London has joined 18 other cities around the world, including Paris, New York and Tokyo, in a landmark commitment to make all new buildings operate at net zero carbon by 2030. Regulations and planning policy will also target existing buildings to make them net-zero carbon by 2050. Net zero carbon buildings are buildings which reduce all energy use as far as technically possible, with remaining demand met through renewables. The commitment has been orchestrated by C40 cities, a global group of major cities committed to delivering on the most ambitious goals of the Paris Agreement at the local level. As city authorities do not have direct control over all the buildings in their area, the commitment includes a pledge to work together with the private sector as well as state and regional governments to drive the transformation. This pledge from cities is part of the World Green Building Council’s Net Zero Carbon Buildings Commitment for businesses, cities, states and regions.
At the UK level, earlier this year, UKGBC co-ordinated an open letter to the Secretaries of State at MHCLG and BEIS calling for the 2030 target to be adopted nationally. The letter was signed by over 50 influential business leaders from across the construction and property industry.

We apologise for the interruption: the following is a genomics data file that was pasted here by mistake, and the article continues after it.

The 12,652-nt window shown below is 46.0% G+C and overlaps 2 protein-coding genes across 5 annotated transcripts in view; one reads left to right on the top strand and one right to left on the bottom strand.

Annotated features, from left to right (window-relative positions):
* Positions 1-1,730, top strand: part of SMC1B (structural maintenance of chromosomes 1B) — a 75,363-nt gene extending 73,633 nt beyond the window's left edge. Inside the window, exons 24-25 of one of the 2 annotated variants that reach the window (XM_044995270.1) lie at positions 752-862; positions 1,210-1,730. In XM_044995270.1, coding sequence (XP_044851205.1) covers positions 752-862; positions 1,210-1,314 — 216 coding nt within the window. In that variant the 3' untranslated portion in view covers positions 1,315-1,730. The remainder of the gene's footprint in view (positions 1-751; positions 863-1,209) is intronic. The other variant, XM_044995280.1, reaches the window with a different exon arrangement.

UKGBC’s Chief Executive, Julie Hirigoyen, who also serves as a Commissioner for the London Sustainable Development Commission said: “This commitment from a powerful group of cities across the globe is arguably the strongest indicator yet that, in the absence of policy leadership from national Governments, it is city regions that are showing true leadership by stepping-up to take action on climate change.
“Here at UKGBC we’re working with a number of UK cities to help them bring forward strong environmental policy in their regions. But a long-term commitment to net zero carbon buildings at the national level is crucial if we are to stand a chance of delivering against our emissions reduction targets under the Climate Change Act 2008.”
Cities making the commitment have agreed to:
- Establish a roadmap for the commitment to reach net zero carbon buildings
- Develop a suite of supporting initiatives and programmes
- Report annually on progress towards meeting the targets and evaluate the feasibility of reporting emissions beyond operational carbon (such as refrigerants)
Full details of the commitment and the cities signed up are available here.
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Source: Work Place Insight
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